A CARE home in Wem has been rated ‘inadequate’ following a surprise visit by Care Quality Commission inspectors.

Inspectors criticised staffing numbers, safeguarding, and medication protocols following their visit to Highbury House in Wem.

The inspection was unannounced, and it was done following multiple concerns highlighted at the last visit.


In their report, the officers underlined that The Mental Capacity Act 2005 (MCA) provides a legal framework for making particular decisions on behalf of people who may lack the mental capacity to do so for themselves.

The inspectors said: “People can only be deprived of their liberty to receive care and treatment when this is in their best interests and legally authorised under the MCA.

“In care homes, and some hospitals, this is usually through MCA application procedures called the Deprivation of Liberty Safeguards (DoLS).

“At this inspection we found the provider had not been monitoring people's DoLS authorisations and several had been allowed to expire.”

The officers added that during the investigation the current management team “could not locate the evidence” confirming the agreed restrictions have been considered under the MCA  and they were agreed in people’s best interests.

“Without seeing the documentation, we could not be reassured the principals of the MCA were being adopted and that all restrictions were lawful”, they added.

“Some people could require low level restraint during times of crisis, however, due to inaccuracies in care plans and the need for positive behaviour plans to be updated we could not be sure the least restrictive practice was being adopted.”

The governance systems in place continued to be ineffective, inspectors found, issues seen at the last inspection remained and further issues were identified as requiring attention.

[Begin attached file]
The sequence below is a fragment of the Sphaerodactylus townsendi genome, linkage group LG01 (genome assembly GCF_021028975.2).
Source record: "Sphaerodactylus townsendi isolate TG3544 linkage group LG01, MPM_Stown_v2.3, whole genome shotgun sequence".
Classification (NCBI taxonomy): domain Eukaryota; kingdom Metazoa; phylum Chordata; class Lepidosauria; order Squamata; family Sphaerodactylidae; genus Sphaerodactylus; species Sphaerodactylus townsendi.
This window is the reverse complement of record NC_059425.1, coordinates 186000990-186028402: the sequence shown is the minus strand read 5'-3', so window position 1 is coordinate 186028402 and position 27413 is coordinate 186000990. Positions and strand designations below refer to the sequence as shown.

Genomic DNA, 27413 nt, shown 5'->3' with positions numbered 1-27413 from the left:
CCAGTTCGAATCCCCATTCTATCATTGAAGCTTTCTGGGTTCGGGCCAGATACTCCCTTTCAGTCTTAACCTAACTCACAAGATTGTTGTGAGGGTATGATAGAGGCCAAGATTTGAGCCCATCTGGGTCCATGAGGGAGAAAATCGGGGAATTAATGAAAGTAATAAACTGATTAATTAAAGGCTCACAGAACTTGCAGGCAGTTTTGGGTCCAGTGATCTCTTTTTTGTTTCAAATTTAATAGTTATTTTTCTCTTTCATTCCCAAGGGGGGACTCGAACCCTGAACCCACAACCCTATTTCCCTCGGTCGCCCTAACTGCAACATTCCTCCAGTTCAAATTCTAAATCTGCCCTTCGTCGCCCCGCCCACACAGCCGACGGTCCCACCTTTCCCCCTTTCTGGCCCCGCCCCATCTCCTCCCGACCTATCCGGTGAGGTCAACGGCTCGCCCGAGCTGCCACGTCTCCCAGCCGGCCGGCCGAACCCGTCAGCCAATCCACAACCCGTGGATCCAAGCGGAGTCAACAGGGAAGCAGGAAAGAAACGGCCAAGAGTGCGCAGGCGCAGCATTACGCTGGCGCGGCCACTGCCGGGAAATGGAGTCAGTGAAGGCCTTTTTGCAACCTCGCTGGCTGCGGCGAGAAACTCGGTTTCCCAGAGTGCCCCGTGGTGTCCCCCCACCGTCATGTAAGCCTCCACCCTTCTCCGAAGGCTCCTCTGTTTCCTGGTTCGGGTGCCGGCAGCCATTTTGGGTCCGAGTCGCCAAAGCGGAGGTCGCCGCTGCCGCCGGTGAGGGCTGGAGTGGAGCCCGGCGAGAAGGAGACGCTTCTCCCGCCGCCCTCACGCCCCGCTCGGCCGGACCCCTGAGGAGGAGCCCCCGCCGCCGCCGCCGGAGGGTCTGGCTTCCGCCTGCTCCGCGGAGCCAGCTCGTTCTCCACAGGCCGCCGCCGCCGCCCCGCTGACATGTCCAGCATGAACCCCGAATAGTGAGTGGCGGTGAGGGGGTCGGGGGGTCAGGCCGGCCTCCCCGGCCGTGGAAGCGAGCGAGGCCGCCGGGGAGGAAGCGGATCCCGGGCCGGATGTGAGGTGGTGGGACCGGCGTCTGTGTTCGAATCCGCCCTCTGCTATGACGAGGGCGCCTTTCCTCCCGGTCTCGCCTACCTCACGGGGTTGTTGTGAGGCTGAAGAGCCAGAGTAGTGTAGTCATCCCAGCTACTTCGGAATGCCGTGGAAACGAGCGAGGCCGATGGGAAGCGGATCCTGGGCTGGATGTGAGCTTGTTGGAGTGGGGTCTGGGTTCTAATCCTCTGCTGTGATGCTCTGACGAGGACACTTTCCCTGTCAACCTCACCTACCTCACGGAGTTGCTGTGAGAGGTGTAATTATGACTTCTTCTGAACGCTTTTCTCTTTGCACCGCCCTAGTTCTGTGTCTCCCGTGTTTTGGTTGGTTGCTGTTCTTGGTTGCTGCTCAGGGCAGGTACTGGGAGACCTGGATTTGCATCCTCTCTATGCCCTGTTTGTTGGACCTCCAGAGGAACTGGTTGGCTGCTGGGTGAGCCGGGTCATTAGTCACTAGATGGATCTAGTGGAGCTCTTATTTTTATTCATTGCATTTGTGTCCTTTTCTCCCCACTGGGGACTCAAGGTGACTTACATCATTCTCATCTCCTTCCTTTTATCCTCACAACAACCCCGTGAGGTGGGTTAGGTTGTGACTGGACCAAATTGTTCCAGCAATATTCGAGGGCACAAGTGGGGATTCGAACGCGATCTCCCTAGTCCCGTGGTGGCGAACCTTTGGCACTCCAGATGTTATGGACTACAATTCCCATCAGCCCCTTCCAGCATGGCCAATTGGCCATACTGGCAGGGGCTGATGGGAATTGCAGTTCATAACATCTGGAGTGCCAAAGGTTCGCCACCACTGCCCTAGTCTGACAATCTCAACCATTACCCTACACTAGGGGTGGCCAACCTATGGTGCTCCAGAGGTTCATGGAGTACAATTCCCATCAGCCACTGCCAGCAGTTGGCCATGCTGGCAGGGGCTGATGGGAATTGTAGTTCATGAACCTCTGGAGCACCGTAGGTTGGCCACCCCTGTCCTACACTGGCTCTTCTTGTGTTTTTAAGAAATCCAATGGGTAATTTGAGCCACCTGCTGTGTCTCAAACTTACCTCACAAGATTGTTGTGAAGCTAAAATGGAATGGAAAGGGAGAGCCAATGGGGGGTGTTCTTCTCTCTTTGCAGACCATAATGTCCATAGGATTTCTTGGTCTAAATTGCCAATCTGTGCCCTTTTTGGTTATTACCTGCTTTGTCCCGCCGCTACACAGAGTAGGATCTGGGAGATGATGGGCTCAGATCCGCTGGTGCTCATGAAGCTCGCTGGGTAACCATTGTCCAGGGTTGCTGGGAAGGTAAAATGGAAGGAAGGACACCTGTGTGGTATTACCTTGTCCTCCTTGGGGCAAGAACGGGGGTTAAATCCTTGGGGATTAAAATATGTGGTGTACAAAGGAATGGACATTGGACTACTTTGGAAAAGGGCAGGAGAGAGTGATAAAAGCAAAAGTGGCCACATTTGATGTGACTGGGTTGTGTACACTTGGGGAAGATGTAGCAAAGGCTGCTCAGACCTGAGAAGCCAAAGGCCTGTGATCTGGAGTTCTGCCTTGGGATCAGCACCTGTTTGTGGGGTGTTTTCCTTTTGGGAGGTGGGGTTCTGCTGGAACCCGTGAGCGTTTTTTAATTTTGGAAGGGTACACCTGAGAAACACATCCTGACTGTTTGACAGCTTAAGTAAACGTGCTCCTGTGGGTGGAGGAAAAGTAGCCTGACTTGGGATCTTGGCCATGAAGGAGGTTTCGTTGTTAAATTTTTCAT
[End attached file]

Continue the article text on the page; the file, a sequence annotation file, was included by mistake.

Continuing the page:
Staff have also complained about being overworked and about agency staff that are constantly changing.

A member of staff talking to the inspectors said: "I do love my job, but I am exhausted.

“I never know who I am working with and whether people will be able to get out.”

Another worker added that they are “back to square one” since the agency supporting the home changed.

Inspectors noted: “There were insufficient numbers of suitably qualified and experienced staff being deployed to meet people's needs and mitigate any potential harm.”

The report also highlighted safeguarding concerns at the home.

The officers continued: “We could not be assured that people were protected from the risk of abuse or that lessons were learnt when things went wrong.

“Robust procedures were not in place to ensure concerns were identified and acted upon in a timely manner.

“Staff completed accident and incident forms when things went wrong, however, the provider had not yet reviewed all the completed forms.”

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Medicinal errors were also in the inspectors’ notes, and they found that the protocol was not very clear.

They concluded: “Guidance was in place to support staff to administer people's medicines.

“However, we found clarity was needed when people had different medicines for similar health needs.”

Highbury House of Achieve Together Limited have been contacted for a comment.